George Pickens had a 26% target share on plays without Diontae Johnson last season. During games without Johnson, he averaged 17 points per game. The QB situation in Pittsburgh could be better, and Arthur Smith will pound the rock, but the target competition is meager and Pickens might be an alpha.

Zay Flowers delivered a WR3 finish in his first season and a WR2-worthy 24% target share. His YPRR and air yards marks are concerns, but it was only his rookie season. We have seen similar profiles like Amon-Ra St. Brown and Cooper Kupp turn in massive seasons without a high average depth of target (aDOT). Mark Andrews returns from injury to create healthy target competition in an offense not projected for a ton of yards, but Flowers posted a 24% target share on plays with Andrews (25%) last season.

Tier 11 – Prime and aging WR3s

Michael Pittman Jr. has two WR3 finishes and one WR2 finish (2023) in his first three seasons. He is a high-end target earner, but Anthony Richardson will return under center this season, turning potential pass plays into scrambles. The target competition currently grades as low, but the Colts have invested two second-round picks at WR (Josh Downs and Adonai Mitchell). Pittman could register another WR2 finish, but his lack of big-play ability pushes him below ADP.

Tee Higgins posted his worst fantasy finish ever in 2023 with 11.5 PPG. In four seasons, three have ended in WR3 or worse finishes. Injuries were a factor, forcing him under 60% route participation in three games. In healthy games, he was close to career averages.

  • PPG: 14.1
  • Targets: 20%

At this point in his career, Higgins looks more like a borderline WR2 talent profile, but he offers upside in a pass-first Bengals offense if things click, despite battling Chase for looks.

Amari Cooper has a WR2 finish in five of the last six seasons. He caught fire at the end of 2023 when Joe Flacco took over as quarterback, averaging 20.4 points, pushing his season total to 15.1. He has never reached those heights with Deshaun Watson (13.1 PPG), but he has a 24% target share and 2.34 YPRR over the last two seasons with Watson.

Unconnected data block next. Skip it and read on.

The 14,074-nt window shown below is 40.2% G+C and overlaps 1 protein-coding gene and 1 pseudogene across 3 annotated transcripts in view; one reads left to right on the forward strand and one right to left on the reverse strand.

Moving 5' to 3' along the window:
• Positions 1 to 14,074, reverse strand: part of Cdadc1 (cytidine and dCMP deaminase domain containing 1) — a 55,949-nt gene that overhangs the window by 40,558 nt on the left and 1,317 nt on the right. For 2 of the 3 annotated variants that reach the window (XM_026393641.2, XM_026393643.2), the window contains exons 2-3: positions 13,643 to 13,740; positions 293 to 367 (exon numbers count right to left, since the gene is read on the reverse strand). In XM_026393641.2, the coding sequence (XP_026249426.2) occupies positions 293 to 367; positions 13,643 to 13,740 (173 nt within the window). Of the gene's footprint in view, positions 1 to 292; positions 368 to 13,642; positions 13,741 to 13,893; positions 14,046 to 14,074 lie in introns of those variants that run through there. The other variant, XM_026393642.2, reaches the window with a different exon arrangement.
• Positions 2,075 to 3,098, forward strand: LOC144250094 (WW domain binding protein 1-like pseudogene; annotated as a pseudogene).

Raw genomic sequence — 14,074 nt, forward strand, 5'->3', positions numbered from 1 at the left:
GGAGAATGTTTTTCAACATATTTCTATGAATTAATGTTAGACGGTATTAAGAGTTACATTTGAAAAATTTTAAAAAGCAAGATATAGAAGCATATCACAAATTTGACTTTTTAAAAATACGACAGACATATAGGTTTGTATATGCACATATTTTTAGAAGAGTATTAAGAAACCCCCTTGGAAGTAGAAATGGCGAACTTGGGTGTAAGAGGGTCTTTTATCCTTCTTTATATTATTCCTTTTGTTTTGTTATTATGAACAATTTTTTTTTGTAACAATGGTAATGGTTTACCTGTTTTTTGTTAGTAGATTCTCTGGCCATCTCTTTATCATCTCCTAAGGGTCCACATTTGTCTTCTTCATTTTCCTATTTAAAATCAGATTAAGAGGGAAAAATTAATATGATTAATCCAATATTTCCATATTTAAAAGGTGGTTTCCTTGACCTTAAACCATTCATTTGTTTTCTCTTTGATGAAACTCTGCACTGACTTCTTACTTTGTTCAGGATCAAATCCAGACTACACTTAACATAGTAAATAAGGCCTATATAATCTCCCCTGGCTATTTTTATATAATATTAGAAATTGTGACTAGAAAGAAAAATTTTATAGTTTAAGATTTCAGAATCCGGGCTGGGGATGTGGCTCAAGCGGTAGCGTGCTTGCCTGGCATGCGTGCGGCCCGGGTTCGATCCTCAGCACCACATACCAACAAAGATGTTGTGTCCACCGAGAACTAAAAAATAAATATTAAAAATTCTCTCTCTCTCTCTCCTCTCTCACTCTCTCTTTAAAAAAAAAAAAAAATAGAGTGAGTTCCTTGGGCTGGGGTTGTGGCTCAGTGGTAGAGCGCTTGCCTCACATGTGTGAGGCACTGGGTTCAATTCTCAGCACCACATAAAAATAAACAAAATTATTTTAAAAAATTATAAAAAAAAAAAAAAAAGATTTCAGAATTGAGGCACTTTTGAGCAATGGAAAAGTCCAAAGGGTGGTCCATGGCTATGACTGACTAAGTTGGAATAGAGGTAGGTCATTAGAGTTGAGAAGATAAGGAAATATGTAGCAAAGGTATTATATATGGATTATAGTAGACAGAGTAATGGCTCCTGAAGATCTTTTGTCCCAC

Christian Kirk has scored 12.1, 14.3 and 12.1 PPG over the last three seasons. His underlying talent profile mirrors that of a low-end WR3. Calvin Ridley is no longer in the building, but the Jaguars added Brian Thomas Jr. in Round 1 of the NFL Draft.

Terry McLaurin has four WR3 finishes in five seasons, averaging 13.3 PPG, and his talent profile matches that of a WR3. The Commanders moved on from Curtis Samuel. Jahan Dotson has yet to be a factor, leaving the door open for McLaurin to push for a WR2 finish if the Commanders' passing attack can outperform their low projection with rookie Jayden Daniels.

Marquise Brown has scored 14.3, 13.0 and 9.6 PPG. He has battled injuries, but when healthy he has flashed borderline WR2 talent. In 2022, he averaged 17 PPG when he and Kyler Murray were healthy for seven games together. Brown is still in his prime and gets the opportunity of a lifetime playing with Patrick Mahomes. Brown offers WR2 upside.

Keenan Allen feels criminally low after a 21.1 PPG season with a 32% target share. However, he is at an age where the end can come quickly, and D.J. Moore and Rome Odunze will challenge for playing time and targets. There is a chance Odunze plays in the two WR sets, relegating Allen to less action. Once we factor in a rookie QB, there is reason to be cautious despite his fantastic 2023 campaign.

Tier 12 – Ascending WR3 talents

We don't know for sure what we have in these players, but they are young and offer upside if things break their way.

Jayden Reed registered a WR3-worthy finish as a rookie despite playing a limited role in the Packers' attack. Green Bay is deep at WR, but they don't have an alpha, so the door is open for someone to step forward. Reed out-targeted Romeo Doubs by 28% to 21% when they lined up together, but Christian Watson bested Reed by 24% to 21%.